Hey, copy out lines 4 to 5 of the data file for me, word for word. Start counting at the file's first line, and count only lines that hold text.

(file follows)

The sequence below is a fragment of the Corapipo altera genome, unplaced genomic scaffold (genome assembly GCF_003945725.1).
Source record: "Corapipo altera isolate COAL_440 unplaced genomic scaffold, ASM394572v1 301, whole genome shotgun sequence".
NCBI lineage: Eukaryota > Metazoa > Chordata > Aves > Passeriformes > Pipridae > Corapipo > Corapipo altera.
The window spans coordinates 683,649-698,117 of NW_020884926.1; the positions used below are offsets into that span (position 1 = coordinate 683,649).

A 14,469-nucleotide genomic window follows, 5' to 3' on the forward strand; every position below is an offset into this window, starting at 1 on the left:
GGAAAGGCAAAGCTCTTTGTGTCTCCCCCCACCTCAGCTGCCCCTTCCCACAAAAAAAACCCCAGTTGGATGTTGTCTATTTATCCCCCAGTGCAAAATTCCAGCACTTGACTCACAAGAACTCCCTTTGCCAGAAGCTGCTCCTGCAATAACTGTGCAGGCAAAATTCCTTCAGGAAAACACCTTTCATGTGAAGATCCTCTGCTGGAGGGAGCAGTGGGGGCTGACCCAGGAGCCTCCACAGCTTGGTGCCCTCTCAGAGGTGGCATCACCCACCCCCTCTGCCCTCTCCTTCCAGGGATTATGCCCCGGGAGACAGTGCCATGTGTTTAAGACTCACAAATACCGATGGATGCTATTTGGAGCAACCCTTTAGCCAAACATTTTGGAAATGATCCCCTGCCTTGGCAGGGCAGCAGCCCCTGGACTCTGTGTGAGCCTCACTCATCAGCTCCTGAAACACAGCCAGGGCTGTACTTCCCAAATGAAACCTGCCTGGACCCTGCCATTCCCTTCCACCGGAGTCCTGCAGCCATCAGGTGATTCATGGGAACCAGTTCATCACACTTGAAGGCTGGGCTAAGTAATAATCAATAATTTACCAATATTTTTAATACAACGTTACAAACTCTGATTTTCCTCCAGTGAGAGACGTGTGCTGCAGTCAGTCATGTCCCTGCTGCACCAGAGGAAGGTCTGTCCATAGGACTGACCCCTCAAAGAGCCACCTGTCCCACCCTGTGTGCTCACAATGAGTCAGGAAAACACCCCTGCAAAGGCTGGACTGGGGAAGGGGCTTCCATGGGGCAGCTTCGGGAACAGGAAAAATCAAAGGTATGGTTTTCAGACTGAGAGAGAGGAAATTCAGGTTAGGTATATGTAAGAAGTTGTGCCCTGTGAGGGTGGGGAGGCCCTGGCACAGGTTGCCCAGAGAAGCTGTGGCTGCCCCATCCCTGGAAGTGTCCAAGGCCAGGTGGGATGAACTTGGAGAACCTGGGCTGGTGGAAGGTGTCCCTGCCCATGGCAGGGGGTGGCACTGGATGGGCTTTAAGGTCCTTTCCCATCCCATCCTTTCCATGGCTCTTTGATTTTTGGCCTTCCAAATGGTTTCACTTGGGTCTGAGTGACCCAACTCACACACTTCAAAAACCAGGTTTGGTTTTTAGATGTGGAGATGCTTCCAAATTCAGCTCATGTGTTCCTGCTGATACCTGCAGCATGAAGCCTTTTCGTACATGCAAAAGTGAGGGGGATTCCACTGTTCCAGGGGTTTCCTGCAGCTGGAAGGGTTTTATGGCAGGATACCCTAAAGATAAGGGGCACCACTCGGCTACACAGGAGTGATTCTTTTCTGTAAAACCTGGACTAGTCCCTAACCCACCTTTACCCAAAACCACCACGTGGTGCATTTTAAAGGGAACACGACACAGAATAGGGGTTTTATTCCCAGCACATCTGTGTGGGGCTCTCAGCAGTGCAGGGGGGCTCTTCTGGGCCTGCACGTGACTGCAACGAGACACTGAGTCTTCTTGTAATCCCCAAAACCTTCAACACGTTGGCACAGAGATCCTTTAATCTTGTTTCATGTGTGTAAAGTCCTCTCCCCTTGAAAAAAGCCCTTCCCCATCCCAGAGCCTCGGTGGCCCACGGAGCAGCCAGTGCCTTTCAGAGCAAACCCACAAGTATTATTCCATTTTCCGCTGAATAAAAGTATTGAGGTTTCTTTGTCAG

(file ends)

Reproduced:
The window spans coordinates 683,649-698,117 of NW_020884926.1; the positions used below are offsets into that span (position 1 = coordinate 683,649).

A 14,469-nucleotide genomic window follows, 5' to 3' on the forward strand; every position below is an offset into this window, starting at 1 on the left: